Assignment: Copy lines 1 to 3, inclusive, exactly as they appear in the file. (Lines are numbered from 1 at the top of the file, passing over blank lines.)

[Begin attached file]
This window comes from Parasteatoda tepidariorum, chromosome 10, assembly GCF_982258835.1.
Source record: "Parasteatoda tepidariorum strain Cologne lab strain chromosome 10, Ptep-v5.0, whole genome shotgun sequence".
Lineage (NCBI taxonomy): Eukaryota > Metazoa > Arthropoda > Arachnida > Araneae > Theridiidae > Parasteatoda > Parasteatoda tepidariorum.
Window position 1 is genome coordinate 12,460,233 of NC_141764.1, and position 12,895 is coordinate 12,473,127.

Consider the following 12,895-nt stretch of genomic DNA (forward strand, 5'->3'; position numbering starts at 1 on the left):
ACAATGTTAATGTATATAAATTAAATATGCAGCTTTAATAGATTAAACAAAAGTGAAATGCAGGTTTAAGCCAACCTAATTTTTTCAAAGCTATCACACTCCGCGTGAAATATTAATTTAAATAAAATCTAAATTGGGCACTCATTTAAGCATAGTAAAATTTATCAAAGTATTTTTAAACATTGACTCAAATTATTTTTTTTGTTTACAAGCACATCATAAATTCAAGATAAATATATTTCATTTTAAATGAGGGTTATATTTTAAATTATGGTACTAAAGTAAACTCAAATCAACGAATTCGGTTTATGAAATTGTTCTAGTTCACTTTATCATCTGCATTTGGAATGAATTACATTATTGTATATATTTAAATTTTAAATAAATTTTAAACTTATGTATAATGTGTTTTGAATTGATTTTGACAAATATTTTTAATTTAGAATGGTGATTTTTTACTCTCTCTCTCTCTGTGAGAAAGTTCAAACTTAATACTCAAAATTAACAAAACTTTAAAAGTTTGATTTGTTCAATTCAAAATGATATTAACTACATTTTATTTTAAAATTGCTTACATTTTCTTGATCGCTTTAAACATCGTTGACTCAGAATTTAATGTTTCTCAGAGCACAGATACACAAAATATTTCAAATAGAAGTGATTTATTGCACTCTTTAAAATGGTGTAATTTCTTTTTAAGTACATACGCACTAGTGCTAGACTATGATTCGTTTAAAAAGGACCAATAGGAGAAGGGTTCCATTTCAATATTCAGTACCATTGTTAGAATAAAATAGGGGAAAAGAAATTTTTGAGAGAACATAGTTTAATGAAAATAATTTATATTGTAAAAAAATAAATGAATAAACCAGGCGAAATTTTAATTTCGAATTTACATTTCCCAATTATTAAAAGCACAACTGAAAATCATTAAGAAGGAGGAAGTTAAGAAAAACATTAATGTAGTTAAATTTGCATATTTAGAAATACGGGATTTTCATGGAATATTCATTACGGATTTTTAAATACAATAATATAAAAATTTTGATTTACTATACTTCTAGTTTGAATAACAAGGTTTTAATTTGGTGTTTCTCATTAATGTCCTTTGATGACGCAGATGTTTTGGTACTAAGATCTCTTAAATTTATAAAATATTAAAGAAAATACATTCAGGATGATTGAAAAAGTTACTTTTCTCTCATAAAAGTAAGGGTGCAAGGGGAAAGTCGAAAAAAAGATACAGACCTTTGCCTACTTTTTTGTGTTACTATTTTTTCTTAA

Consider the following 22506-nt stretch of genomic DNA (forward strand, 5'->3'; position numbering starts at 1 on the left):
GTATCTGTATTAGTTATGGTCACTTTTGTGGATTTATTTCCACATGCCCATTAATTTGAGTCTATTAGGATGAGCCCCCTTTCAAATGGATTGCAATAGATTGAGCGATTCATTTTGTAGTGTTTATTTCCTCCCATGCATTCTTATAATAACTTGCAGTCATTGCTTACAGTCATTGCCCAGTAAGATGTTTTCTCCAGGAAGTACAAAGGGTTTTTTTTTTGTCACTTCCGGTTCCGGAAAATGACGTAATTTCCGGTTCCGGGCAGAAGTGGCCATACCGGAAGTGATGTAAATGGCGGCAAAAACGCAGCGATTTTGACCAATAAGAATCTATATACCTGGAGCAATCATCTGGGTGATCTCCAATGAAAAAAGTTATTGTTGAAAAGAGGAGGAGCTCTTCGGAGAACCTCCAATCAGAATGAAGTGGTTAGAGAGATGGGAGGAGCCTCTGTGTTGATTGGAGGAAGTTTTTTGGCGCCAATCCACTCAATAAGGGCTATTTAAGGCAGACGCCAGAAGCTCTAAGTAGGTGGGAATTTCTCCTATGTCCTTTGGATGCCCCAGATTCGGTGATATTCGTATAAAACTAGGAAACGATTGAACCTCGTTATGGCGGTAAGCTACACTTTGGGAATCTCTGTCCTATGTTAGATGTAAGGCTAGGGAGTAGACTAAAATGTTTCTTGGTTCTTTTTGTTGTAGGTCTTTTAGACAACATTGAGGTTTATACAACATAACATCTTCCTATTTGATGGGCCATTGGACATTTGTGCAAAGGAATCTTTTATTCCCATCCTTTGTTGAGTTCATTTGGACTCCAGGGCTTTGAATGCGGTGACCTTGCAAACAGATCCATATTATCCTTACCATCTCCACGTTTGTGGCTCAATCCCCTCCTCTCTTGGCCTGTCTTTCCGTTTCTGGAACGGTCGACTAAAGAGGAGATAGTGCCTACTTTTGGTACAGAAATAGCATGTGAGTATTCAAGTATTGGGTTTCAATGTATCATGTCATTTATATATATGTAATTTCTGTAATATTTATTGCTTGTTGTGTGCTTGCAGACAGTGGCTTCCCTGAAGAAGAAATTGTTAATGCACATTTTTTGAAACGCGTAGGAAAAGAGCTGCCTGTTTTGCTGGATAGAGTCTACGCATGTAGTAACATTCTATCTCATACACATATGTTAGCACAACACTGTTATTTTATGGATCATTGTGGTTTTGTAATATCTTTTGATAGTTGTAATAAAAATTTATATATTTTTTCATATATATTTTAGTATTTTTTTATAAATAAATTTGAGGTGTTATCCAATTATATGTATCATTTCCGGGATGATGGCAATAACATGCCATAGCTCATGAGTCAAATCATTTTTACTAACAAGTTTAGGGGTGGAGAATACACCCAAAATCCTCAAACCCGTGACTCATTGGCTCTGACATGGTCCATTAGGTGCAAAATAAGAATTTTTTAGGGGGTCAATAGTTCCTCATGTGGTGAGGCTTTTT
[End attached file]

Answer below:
This window comes from Parasteatoda tepidariorum, chromosome 10, assembly GCF_982258835.1.
Source record: "Parasteatoda tepidariorum strain Cologne lab strain chromosome 10, Ptep-v5.0, whole genome shotgun sequence".
Lineage (NCBI taxonomy): Eukaryota > Metazoa > Arthropoda > Arachnida > Araneae > Theridiidae > Parasteatoda > Parasteatoda tepidariorum.